Airbus recently showcased their new Future Combat Air System, a radical idea for launching groups of drones out of the back of airborne cargo planes.
“During a recent test, an A400M [military transport aircraft] deployed a drone from its opened rear cargo ramp door whilst airborne, validating its ability to air-launch drones. In the future such unmanned aircraft, called Remote Carriers, can serve as force multipliers for various missions while keeping the pilots out of harm’s way,” said Airbus.
Airbus continued, adding, “manned-unmanned teaming (MUM-T) will allow the Remote Carriers to operate in concert with manned aircraft, opening new fields of tactics to surprise, deceive, deter, saturate and strike opponents.”
The German Air Force partnered with Airbus during the test, an unusual move considering the dilapidated state of the German Air Force and military more broadly.
Later, Airbus stated, “During the A400M flight test, an Airbus-built Do-DT25 drone, acting as a surrogate Remote Carrier, was released over a test range in Northern Germany. Shortly after the launch, the drone’s parachute opened, delivering it safely to the ground. Throughout the test, the drone was connected and transmitting data to the A400M ‘mother aircraft.’”
“This data transfer illustrates how Remote Carriers can be connected to a combat cloud network, providing vital information by serving the role of “eyes and ears” over the battlefield, whilst also enabling them to be tasked by the manned aircraft’s operators during their missions.”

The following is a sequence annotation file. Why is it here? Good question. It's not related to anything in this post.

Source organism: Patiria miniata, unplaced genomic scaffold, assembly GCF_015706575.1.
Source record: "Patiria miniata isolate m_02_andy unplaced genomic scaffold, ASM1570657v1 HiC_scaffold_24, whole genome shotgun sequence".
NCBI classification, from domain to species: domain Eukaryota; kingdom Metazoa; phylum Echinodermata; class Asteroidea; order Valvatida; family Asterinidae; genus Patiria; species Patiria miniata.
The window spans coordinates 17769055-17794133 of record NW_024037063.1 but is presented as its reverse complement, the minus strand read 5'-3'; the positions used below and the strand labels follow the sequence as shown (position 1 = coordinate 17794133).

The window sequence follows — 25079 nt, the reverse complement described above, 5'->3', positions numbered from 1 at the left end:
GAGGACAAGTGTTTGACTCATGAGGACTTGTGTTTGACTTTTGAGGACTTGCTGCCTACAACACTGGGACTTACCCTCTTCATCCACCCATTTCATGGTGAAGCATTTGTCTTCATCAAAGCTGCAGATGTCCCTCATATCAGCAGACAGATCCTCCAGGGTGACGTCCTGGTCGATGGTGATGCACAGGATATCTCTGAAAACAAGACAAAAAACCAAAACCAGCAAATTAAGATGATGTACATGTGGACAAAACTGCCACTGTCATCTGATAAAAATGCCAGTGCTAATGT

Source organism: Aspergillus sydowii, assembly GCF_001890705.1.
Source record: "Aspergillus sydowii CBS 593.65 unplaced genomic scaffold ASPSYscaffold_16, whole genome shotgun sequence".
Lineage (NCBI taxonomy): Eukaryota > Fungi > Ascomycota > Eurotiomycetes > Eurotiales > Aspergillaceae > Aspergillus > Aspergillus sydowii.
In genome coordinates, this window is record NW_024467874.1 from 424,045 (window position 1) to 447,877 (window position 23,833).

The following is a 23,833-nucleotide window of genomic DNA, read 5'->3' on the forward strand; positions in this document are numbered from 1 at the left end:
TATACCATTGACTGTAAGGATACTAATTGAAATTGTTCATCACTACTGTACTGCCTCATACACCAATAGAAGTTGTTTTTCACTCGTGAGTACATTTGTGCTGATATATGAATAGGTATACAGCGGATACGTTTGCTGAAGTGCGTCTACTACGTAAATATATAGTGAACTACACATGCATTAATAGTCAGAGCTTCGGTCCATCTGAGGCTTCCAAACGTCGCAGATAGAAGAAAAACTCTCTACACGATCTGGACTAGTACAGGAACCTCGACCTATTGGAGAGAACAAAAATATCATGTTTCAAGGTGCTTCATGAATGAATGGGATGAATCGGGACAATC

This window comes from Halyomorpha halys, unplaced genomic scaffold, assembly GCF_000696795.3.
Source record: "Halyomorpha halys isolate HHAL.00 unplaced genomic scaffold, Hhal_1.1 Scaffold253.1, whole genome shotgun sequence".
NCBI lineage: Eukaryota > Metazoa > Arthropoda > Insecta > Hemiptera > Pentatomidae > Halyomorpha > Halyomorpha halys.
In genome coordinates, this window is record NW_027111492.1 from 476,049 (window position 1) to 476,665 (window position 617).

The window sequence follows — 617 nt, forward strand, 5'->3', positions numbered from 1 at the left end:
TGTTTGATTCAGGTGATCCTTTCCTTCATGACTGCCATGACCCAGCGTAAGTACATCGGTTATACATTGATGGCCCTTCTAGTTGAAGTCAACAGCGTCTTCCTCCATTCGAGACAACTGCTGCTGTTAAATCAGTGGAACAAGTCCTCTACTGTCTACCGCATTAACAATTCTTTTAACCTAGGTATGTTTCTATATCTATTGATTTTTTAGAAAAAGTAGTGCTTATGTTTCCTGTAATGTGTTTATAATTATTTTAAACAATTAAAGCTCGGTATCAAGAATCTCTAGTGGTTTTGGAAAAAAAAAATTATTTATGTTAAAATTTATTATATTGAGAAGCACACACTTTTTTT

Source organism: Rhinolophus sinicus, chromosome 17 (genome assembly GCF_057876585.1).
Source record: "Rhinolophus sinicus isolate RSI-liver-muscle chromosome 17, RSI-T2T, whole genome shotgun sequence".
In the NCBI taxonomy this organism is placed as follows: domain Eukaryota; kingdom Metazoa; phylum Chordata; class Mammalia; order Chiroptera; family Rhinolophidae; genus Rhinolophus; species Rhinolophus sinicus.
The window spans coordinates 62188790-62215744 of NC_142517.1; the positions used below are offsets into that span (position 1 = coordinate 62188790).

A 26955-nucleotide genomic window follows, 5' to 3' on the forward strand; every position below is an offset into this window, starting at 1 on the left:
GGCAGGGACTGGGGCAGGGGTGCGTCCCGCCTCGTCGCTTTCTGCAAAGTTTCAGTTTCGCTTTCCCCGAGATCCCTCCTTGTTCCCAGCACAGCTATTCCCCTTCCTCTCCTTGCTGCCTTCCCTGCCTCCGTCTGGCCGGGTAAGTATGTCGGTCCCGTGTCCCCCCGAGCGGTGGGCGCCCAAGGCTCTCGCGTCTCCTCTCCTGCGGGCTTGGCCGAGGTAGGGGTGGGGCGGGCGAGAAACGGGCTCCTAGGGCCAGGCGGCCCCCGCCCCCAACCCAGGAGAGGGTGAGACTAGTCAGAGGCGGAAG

The Americans, Too
The United States Air Force is also experimenting with utilizing cargo and transport airplanes in new ways.
For example, the Air Force Research Laboratory’s Strategic Development Planning and Experimental office’s Rapid Dragon program is experimenting with dropping long-range stand-off munitions from pallets. As a result, airplanes like the C-17 and C-130—without any modifications—could transform into long-range gunships, able to bring a lot of firepower to the fight in a relatively short amount of time.
Though not capable of supersonic sprints like fighter jets, cargo planes can take advantage of long combat ranges—an especially important asset in places like the Indo-Pacific, where the tyranny of distance is difficult to overcome.
The type of ammunition the U.S. Air Force is experimenting with is particularly well-suited to a palletized application. The missiles, called JASSM-ER, are stealthy long-range weapons capable of hitting targets 1,000 kilometers away.
Caleb Larson is a multimedia journalist and defense writer with the National Interest. A graduate of UCLA, he also holds a Master of Public Policy and lives in Berlin. He covers the intersection of conflict, security, and technology, focusing on American foreign policy, European security, and German society for both print and radio. Follow him on Twitter @calebmlarson.